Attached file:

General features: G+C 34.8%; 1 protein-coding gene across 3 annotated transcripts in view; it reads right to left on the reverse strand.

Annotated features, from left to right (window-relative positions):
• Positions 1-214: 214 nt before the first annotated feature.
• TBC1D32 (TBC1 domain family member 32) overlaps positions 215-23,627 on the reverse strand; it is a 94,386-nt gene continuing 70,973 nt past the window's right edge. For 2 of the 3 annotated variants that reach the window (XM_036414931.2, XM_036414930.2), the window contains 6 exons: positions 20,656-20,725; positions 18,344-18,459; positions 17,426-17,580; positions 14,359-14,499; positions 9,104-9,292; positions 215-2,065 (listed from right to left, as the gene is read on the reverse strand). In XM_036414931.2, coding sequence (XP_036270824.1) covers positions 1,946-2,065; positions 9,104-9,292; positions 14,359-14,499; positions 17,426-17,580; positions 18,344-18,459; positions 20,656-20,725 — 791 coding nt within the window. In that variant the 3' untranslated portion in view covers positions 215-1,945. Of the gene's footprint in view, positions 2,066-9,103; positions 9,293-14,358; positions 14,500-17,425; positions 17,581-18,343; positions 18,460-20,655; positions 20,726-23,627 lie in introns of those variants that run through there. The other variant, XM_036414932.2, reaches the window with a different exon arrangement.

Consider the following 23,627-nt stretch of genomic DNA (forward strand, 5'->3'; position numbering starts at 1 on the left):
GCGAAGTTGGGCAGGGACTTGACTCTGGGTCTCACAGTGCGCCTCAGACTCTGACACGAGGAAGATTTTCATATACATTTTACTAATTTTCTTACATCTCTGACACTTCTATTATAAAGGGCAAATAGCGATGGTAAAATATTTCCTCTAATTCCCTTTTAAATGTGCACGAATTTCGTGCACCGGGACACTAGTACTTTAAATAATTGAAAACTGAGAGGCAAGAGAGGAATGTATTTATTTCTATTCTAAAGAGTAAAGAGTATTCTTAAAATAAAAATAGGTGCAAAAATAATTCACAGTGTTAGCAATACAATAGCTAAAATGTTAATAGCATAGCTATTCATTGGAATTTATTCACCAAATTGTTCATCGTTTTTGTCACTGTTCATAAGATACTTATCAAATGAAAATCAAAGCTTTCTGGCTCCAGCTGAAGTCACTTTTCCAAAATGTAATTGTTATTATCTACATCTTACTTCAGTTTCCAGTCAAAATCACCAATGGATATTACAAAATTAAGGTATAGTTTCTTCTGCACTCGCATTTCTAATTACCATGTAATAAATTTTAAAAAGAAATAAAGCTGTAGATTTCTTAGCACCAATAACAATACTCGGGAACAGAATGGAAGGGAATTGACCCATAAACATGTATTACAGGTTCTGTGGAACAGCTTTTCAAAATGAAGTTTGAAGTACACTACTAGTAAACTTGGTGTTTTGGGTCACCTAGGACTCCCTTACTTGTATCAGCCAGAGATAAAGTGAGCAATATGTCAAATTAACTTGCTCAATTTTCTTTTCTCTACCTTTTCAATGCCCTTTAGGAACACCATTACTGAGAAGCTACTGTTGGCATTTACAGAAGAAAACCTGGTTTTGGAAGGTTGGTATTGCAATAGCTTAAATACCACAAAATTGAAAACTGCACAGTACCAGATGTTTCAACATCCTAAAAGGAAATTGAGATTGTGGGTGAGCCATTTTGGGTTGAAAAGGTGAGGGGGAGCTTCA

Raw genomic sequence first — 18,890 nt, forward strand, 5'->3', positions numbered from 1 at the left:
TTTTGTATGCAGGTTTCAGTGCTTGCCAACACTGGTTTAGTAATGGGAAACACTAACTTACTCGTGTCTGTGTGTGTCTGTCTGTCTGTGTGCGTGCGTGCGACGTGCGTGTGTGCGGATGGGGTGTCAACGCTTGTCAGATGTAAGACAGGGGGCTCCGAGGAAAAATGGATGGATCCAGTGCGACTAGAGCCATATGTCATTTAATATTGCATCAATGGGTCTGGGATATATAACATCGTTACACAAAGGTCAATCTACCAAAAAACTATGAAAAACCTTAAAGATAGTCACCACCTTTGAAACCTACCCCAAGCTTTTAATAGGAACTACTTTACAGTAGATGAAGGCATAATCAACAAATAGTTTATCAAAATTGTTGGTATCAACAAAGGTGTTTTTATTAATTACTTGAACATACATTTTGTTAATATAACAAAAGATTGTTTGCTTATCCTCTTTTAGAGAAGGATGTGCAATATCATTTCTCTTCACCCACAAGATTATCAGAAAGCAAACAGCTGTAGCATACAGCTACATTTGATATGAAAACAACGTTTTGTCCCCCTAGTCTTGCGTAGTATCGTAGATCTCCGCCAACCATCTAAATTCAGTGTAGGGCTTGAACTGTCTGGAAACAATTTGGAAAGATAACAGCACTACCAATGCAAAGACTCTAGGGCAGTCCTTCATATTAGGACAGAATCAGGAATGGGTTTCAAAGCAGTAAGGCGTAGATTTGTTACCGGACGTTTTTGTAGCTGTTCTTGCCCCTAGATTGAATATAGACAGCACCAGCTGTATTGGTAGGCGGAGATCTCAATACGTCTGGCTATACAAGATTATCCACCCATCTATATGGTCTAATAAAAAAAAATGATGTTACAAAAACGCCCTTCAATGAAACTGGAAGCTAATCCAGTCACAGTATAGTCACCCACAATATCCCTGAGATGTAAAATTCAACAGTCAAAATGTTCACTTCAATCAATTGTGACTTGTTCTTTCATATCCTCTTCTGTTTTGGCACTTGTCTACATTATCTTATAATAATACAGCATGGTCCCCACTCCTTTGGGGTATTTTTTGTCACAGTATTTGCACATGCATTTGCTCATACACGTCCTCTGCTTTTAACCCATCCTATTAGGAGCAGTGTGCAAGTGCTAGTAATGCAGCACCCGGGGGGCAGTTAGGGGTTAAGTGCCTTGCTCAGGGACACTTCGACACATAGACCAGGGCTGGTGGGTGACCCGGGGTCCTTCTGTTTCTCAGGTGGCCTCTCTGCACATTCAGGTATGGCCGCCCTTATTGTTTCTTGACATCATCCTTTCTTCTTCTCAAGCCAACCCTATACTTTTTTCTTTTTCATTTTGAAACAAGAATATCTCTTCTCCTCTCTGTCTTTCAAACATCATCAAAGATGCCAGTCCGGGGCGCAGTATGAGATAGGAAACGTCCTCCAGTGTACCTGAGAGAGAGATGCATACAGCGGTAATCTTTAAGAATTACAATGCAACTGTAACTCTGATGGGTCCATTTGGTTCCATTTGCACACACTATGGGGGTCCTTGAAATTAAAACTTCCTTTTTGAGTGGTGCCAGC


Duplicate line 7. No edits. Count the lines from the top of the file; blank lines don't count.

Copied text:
Raw genomic sequence first — 18,890 nt, forward strand, 5'->3', positions numbered from 1 at the left: